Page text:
Kawasaki S.,Hokkaido University | Akiyama M.,Geoscience Research Laboratory Co.
Soils and Foundations | Year: 2013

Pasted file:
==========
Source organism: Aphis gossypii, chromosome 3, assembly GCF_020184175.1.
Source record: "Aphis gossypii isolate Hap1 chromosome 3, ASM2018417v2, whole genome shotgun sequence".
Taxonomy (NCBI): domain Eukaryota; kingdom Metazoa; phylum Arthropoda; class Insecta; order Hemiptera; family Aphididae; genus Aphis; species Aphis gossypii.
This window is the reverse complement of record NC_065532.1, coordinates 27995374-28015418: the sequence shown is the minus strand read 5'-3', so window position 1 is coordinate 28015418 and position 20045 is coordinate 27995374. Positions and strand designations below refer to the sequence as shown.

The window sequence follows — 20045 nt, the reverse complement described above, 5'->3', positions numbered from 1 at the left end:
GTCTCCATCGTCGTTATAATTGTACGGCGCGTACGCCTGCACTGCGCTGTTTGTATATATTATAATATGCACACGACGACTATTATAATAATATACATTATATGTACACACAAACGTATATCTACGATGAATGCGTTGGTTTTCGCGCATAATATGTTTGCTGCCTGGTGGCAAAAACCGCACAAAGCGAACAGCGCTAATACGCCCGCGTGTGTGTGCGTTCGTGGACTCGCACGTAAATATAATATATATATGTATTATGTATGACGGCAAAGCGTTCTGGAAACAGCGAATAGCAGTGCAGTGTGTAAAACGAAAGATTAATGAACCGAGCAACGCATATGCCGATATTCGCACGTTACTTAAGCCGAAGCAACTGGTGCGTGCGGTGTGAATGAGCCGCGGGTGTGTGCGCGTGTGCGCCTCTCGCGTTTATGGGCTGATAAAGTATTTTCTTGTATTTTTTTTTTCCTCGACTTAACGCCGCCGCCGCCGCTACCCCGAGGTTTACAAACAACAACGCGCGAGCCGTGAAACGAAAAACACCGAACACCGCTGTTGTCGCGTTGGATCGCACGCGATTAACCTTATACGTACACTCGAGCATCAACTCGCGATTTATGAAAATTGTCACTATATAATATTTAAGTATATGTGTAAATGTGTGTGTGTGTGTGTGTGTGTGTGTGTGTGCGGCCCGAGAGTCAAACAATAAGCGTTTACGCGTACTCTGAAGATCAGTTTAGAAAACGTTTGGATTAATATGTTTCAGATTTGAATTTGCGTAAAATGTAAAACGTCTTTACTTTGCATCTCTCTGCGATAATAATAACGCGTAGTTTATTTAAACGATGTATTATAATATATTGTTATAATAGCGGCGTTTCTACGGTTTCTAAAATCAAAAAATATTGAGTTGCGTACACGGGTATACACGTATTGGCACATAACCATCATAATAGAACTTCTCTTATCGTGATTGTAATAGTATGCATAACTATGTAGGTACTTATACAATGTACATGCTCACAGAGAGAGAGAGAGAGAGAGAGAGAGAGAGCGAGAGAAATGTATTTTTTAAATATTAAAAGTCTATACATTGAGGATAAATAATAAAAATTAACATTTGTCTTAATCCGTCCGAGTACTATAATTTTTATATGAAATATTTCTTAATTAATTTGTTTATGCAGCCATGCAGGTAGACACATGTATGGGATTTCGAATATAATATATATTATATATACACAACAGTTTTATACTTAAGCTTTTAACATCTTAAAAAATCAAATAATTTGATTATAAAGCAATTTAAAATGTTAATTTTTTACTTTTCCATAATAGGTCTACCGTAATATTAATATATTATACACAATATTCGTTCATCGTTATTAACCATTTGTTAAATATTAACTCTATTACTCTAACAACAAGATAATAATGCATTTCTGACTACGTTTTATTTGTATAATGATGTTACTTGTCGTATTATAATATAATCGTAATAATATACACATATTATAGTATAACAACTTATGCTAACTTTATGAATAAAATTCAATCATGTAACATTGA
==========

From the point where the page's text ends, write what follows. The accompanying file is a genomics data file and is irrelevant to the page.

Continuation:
To improve the unconfined compressive strength (UCS) of a novel chemical grout composed of a calcium phosphate compound (CPC-Chem), we performed UCS tests and scanning electron microscopy (SEM) observations on sand test pieces cemented with CPC-Chem and four kinds of powders (tricalcium phosphate, TCP; magnesium phosphate, MgP; calcium carbonate, CC and magnesium carbonate, MgC) as seed crystals. The UCS of the CPC-Chem test pieces cemented with TCP and CC was significantly greater than that of the test pieces with no added powders. The UCS of the test pieces with TCP and CC additives exceeded the targeted value of 100 kPa and increased to a maximum of 261.4 kPa and 209.7 kPa for the test pieces with TCP and CC additives, respectively. Furthermore, the UCS of test pieces with 1 wt% or 5 wt% TCP and 1 wt% CC additives was maintained at a level exceeding 200 kPa for 168 days. SEM observations revealed net-like and three-dimensional structures in segments of test pieces cemented with 1 wt% or 5 wt% TCP and 1 wt% CC in CPC-Chem, which could have been the reason of the long-term stability of UCS (over 200 kPa for 168 days) observed in this study. These results suggest that the addition of TCP and CC significantly enhances the ground improvement afforded by CPC-Chem. © 2013 The Japanese Geotechnical Society. Source